What Marketers Can Learn From Kim Kardashian

Kim Kardashian Takes a Selfie

We’ve got some bad news. Your customers are probably ignoring you.

Sure, there are an infinite number of YouTube commercials, product placements, sponsored blog content, and a whole cacophony of other messages being thrown into the interwebs by companies trying to get some brand attention on the daily, but is their target audience really seeing all of these marketing messages?

Despite the massive amount of money spent on online marketing every year, a 2013 study confirmed that a shocking 86% of consumers suffer from banner blindness, or the tendency to be oblivious to traditional advertisements. With the rise of adblockers, those numbers are getting worse. To be entirely fair, such data is pretty specific to what’s now considered conventional digital advertising. Since then, tactics like native advertising, social branding, and robust content marketing have provided access to customers that those banner ads could never offer. But even with these tools at our disposal, businesses are still fighting an uphill battle. After all, the average internet user’s attention span these days is quite literally shorter than that of a goldfish.

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So how do you get the fishies to stick around? According to psychologists Horton and Wohl, the answer lies in parasocial interactions.

Initially seen as a social abnormality, Horton and Wohl chalked up parasocial interactions to lonesome people who wanted media figures to feel like their friends. However, upon further examination of popular media figures and media consumers, the psychologists realized that the celebrities created parasocial relationships with the consumers, giving them the illusion of being in a seemingly face-to-face relationship. Their paper on parasocial interactions details this illusion:

One of the striking characteristics of the new mass media – radio, television, and the movies – is that they give the illusion of face-to-face relationship with the performer. The conditions of response to the performer are analogous to those in a primary group. The most remote and illustrious men are met as if they were in the circle of one’s peers; the same is true of a character in a story who comes to life in these media in an especially vivid and arresting way. We propose to call this seeming face-to-face relationship between spectator and performer a para-social relationship.

We mostly see these parasocial interactions in marketing on the social media pages of influencers, whether it’s a mainstream celebrity or a celebrity for a small niche group of people. Whether it’s reality TV star Kim Kardashian (@KimKardashian) or tech influencer Michael Stevens (@tweetsauce), the future (and present) of marketing is falling deeper and deeper into their hands. They’re making money from product placements and are gaining Twitter followers by the minute. What influencers such as Stevens or Kardashian do is make a connection with their audience, and open them up in a selective way so that it looks as though people know their personal lives.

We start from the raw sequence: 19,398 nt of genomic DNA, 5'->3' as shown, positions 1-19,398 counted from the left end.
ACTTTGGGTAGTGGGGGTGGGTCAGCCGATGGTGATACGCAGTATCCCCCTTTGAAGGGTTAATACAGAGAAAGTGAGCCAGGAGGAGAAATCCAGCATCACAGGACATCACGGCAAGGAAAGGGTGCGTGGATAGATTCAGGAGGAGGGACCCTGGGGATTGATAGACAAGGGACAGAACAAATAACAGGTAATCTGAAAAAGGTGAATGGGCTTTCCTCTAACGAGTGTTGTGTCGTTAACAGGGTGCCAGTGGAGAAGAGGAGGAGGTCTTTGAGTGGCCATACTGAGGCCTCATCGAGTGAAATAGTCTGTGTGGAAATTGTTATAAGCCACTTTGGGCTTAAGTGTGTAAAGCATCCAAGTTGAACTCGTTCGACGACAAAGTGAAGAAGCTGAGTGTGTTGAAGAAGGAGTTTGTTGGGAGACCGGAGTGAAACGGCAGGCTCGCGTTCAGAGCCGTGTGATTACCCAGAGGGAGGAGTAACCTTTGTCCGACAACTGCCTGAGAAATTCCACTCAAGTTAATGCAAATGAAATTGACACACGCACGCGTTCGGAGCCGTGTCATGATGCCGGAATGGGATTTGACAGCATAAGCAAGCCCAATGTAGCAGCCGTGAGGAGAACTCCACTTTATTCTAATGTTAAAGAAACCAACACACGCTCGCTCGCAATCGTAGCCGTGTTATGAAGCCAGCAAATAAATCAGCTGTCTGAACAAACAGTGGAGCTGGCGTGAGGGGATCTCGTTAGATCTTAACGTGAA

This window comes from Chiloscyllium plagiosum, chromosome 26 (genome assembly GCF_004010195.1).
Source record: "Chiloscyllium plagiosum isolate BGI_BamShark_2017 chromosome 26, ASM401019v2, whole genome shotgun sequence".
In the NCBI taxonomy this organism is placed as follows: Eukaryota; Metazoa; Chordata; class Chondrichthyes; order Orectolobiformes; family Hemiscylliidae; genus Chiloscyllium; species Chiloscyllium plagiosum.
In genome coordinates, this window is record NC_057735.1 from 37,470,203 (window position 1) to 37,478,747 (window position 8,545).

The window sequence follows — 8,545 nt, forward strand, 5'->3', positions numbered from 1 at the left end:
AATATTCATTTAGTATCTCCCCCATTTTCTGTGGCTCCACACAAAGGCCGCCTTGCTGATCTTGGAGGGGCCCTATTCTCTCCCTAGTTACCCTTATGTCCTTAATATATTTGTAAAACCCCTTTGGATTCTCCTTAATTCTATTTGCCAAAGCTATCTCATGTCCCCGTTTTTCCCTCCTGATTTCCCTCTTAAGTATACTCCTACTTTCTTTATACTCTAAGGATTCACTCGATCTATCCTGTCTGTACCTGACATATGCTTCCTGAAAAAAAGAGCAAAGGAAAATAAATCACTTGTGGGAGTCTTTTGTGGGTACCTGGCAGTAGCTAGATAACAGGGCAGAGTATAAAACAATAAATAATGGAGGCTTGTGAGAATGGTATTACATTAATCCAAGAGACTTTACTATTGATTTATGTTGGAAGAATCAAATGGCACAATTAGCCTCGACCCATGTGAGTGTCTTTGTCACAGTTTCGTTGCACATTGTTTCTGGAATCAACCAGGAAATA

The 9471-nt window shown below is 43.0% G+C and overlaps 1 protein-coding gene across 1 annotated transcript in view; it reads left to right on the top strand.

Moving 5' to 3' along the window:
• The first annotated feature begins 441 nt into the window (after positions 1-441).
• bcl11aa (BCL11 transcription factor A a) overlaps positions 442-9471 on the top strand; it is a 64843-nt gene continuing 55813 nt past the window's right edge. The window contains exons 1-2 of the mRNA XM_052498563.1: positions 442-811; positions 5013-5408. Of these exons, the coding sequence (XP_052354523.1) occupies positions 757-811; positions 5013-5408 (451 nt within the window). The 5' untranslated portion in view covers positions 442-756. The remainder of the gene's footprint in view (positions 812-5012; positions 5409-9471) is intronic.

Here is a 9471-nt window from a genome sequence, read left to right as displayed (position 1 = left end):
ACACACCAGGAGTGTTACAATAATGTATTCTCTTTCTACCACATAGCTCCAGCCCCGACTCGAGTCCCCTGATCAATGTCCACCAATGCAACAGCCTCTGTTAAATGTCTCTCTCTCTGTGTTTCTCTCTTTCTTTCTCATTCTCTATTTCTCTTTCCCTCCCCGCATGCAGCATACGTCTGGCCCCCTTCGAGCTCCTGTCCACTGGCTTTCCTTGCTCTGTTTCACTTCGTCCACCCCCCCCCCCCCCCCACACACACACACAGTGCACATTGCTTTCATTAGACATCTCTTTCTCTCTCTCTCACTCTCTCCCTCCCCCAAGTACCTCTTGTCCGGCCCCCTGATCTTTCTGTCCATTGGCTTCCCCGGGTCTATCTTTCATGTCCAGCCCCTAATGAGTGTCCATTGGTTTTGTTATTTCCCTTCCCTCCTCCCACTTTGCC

For example, in a tweet on May 23, 2016, Stevens reveals a video of a hike taken with his family. This tweet doesn’t advertise anything. There’s no call to action or ask. It’s not helping him, or any company. He’s not getting paid. But it’s gaining him a reputation of relatability, so the next time he recommends a product or a video, people are more likely to click and watch it because they think it’s a recommendation from a friend.

But I need to sell something, you might be thinking. How do mountaintop selfies help me do that? Sure, parasocial relationships help celebrities, but how could it work for little old me?

Really, the answer goes back to rather conventional sales thinking. Ask any salesperson worth their salt how they manage to generate top tier results, and they’ll tell you that it’s all about the relationships they cultivate with their clients. That relationship building fosters the trust and affinity that helps them close the deal, and that same type of tactic can be leveraged in your marketing strategy. Give your brand an authentic personality with which your audience can engage, and they’re far more likely to be receptive to you when you want to talk about what you bring to the table.

So go ahead. Post a picture on Instagram of you making a face behind your sleeping employee. Tweet out the funny cat video that is starting your morning out with a fit of giggles. Send out a snap of the team singing karaoke in the office. Let your hair down and give the Kardashians a run for their money. Your brand will thank you later.

Image credits: The Celebrity Auction and Aquadine

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